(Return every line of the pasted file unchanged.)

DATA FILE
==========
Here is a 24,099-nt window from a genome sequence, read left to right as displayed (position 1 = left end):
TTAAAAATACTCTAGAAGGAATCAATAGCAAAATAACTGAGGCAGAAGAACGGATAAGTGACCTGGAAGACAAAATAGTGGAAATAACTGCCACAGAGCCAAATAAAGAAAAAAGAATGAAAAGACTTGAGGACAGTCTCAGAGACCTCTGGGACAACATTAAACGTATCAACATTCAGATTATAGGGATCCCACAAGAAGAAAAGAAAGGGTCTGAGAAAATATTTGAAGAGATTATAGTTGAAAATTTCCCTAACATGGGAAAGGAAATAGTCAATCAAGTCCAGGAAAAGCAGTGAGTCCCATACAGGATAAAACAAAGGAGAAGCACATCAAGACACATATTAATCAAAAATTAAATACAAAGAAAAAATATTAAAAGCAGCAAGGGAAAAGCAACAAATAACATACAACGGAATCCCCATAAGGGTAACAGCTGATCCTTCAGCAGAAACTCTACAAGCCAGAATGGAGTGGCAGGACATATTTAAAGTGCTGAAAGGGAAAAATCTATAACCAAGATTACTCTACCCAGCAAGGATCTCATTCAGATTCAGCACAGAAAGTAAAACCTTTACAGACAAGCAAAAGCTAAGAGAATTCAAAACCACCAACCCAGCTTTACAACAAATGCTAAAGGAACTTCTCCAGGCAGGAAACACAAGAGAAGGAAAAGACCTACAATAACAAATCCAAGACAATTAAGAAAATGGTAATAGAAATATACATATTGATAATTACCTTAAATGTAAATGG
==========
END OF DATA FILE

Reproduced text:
Here is a 24,099-nt window from a genome sequence, read left to right as displayed (position 1 = left end):
TTAAAAATACTCTAGAAGGAATCAATAGCAAAATAACTGAGGCAGAAGAACGGATAAGTGACCTGGAAGACAAAATAGTGGAAATAACTGCCACAGAGCCAAATAAAGAAAAAAGAATGAAAAGACTTGAGGACAGTCTCAGAGACCTCTGGGACAACATTAAACGTATCAACATTCAGATTATAGGGATCCCACAAGAAGAAAAGAAAGGGTCTGAGAAAATATTTGAAGAGATTATAGTTGAAAATTTCCCTAACATGGGAAAGGAAATAGTCAATCAAGTCCAGGAAAAGCAGTGAGTCCCATACAGGATAAAACAAAGGAGAAGCACATCAAGACACATATTAATCAAAAATTAAATACAAAGAAAAAATATTAAAAGCAGCAAGGGAAAAGCAACAAATAACATACAACGGAATCCCCATAAGGGTAACAGCTGATCCTTCAGCAGAAACTCTACAAGCCAGAATGGAGTGGCAGGACATATTTAAAGTGCTGAAAGGGAAAAATCTATAACCAAGATTACTCTACCCAGCAAGGATCTCATTCAGATTCAGCACAGAAAGTAAAACCTTTACAGACAAGCAAAAGCTAAGAGAATTCAAAACCACCAACCCAGCTTTACAACAAATGCTAAAGGAACTTCTCCAGGCAGGAAACACAAGAGAAGGAAAAGACCTACAATAACAAATCCAAGACAATTAAGAAAATGGTAATAGAAATATACATATTGATAATTACCTTAAATGTAAATGG